Traditional orchard meadows in Hessen/Baden-Wurttemberg

Area characterisation: 

This case study is about a surcharge initiative for traditional orchards, the Support Association for Regional Traditional Orchard Cultivation (Födergemeinschaft regionaler Streuobstbau, FÖG). Traditional orchards
provide numerous environmental and social benefits. They provide a habitat for up to 5000 species, form characteristic and distinct elements of cultural landscapes and are beneficial for public recreation and education. Besides a sustainable and sufficient production of food they contribute to a higher
water quality, climate adaptation and mitigation as well as healthy functioning soils.

Traditional orchards show a decline in quality and quantity since the 1950s, which led in the 1980s to a number of initiatives, like the FÖG, intending to maintain the remaining traditional orchards. The FÖG operates in parts of the three natural areas Bergstraße, Odenwald and Kraichgau, covering parts of
Hessen and Baden-Wuerttemberg stretching over 5 NUTS3 areas. It has 45 producers and 36 supporting members who are not producers themselves.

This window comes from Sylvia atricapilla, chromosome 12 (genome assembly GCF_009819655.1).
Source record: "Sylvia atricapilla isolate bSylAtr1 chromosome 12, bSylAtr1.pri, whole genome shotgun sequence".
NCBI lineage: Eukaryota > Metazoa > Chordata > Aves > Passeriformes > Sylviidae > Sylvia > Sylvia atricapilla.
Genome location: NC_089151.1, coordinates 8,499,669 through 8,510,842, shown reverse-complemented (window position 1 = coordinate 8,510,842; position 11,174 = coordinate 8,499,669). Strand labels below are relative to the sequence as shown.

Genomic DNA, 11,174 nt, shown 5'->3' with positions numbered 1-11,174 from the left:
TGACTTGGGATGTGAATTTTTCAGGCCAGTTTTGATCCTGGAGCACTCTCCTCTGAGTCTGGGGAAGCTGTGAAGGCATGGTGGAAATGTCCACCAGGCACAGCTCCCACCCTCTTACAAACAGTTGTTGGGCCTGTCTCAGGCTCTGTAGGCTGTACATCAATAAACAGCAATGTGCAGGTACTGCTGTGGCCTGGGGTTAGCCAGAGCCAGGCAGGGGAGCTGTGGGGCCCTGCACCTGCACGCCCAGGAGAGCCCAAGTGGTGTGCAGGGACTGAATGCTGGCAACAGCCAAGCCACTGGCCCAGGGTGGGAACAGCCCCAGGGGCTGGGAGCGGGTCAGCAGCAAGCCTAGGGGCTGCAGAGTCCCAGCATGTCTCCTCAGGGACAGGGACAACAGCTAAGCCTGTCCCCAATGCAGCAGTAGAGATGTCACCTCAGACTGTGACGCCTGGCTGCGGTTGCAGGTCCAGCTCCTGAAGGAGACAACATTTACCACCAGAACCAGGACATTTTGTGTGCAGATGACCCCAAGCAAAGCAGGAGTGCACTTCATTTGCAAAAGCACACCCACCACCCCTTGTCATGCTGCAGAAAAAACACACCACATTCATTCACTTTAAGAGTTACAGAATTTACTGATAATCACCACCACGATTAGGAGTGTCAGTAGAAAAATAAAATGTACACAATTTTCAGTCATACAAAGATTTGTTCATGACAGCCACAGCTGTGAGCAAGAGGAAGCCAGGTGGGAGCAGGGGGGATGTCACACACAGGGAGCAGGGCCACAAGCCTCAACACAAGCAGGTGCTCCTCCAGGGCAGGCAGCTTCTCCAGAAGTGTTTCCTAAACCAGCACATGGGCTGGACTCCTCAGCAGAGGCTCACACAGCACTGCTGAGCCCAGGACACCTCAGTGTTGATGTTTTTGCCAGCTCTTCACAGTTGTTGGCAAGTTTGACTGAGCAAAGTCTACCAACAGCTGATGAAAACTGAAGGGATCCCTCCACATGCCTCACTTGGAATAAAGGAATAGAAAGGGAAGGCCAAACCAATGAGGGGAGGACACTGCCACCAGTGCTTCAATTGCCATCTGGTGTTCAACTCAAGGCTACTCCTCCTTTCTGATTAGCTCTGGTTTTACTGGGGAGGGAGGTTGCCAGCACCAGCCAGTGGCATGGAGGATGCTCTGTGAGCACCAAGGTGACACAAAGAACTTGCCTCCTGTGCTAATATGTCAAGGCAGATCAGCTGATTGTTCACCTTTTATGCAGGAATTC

34 case studies were planned by the H2020 PEGASUS project in different farming and forest systems and along the supply chain in 10 EU countries, to: 

  • examine the issues faced in ensuring effective provision of public goods/ecosystem services from farming & forest activities; and 
  • find solutions to enable the economic social and environmental sustainability of the EU’s farmed & forest areas.

The Support Association for Regional Traditional Orchard Cultivation is an initiative that aims to support the
cultivation of regionally traditional orchards through price premiums on fruit and juices.

Potential impacts/benefits: 

The strongest driver for establishing the initiative was the preservation of the traditional landscape element and its environmental value with a focus on biodiversity. Further environmental objectives were added over time, like protection of soil and water bodies, contribution to a better local climate. In contrast, socially beneficial outcomes have not been a driver so far.

The educational function of orchard meadows is increasingly acknowledged, while other environmental and social benefits like contribution to rural vitality are not considered, though these might help to revitalise the initiative (as is the case in other initiatives like the Orchard Savers who concentrate on networking of people and institutions for maintaining the traditional landscape element, carry out events like Orchard Days, organise common harvest activities etc.).

Two policy frameworks apply, with a history of funding of orchards inside and outside the EAFRD in Baden-